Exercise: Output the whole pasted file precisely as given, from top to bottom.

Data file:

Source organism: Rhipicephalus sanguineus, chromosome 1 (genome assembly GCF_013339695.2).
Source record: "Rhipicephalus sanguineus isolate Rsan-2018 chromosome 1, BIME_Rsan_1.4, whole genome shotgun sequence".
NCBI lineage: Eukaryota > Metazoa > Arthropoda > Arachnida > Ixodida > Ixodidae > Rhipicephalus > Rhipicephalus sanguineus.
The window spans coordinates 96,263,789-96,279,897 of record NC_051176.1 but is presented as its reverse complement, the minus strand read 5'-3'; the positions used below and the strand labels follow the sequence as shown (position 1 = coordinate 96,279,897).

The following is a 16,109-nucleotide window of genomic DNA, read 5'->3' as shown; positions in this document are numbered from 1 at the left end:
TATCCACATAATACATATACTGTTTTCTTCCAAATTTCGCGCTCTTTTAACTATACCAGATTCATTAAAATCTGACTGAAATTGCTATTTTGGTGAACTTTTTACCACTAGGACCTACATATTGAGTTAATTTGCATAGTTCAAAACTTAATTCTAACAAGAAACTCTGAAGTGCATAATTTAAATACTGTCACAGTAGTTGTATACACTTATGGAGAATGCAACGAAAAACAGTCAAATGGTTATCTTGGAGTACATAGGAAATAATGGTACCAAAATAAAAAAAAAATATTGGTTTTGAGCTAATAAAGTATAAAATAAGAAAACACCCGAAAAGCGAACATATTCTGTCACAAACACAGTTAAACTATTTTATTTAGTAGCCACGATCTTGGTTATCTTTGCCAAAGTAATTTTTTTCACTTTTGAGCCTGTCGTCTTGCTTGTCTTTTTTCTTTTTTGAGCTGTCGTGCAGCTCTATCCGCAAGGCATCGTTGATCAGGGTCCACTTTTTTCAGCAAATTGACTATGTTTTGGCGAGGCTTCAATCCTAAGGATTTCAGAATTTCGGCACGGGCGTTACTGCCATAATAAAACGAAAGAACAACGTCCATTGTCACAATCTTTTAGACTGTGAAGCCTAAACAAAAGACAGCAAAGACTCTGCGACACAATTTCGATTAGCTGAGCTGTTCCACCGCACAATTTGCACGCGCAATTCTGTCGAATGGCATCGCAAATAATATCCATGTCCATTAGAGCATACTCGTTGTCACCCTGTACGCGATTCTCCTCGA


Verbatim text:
Source organism: Rhipicephalus sanguineus, chromosome 1 (genome assembly GCF_013339695.2).
Source record: "Rhipicephalus sanguineus isolate Rsan-2018 chromosome 1, BIME_Rsan_1.4, whole genome shotgun sequence".
NCBI lineage: Eukaryota > Metazoa > Arthropoda > Arachnida > Ixodida > Ixodidae > Rhipicephalus > Rhipicephalus sanguineus.
The window spans coordinates 96,263,789-96,279,897 of record NC_051176.1 but is presented as its reverse complement, the minus strand read 5'-3'; the positions used below and the strand labels follow the sequence as shown (position 1 = coordinate 96,279,897).

The following is a 16,109-nucleotide window of genomic DNA, read 5'->3' as shown; positions in this document are numbered from 1 at the left end:
TATCCACATAATACATATACTGTTTTCTTCCAAATTTCGCGCTCTTTTAACTATACCAGATTCATTAAAATCTGACTGAAATTGCTATTTTGGTGAACTTTTTACCACTAGGACCTACATATTGAGTTAATTTGCATAGTTCAAAACTTAATTCTAACAAGAAACTCTGAAGTGCATAATTTAAATACTGTCACAGTAGTTGTATACACTTATGGAGAATGCAACGAAAAACAGTCAAATGGTTATCTTGGAGTACATAGGAAATAATGGTACCAAAATAAAAAAAAAATATTGGTTTTGAGCTAATAAAGTATAAAATAAGAAAACACCCGAAAAGCGAACATATTCTGTCACAAACACAGTTAAACTATTTTATTTAGTAGCCACGATCTTGGTTATCTTTGCCAAAGTAATTTTTTTCACTTTTGAGCCTGTCGTCTTGCTTGTCTTTTTTCTTTTTTGAGCTGTCGTGCAGCTCTATCCGCAAGGCATCGTTGATCAGGGTCCACTTTTTTCAGCAAATTGACTATGTTTTGGCGAGGCTTCAATCCTAAGGATTTCAGAATTTCGGCACGGGCGTTACTGCCATAATAAAACGAAAGAACAACGTCCATTGTCACAATCTTTTAGACTGTGAAGCCTAAACAAAAGACAGCAAAGACTCTGCGACACAATTTCGATTAGCTGAGCTGTTCCACCGCACAATTTGCACGCGCAATTCTGTCGAATGGCATCGCAAATAATATCCATGTCCATTAGAGCATACTCGTTGTCACCCTGTACGCGATTCTCCTCGA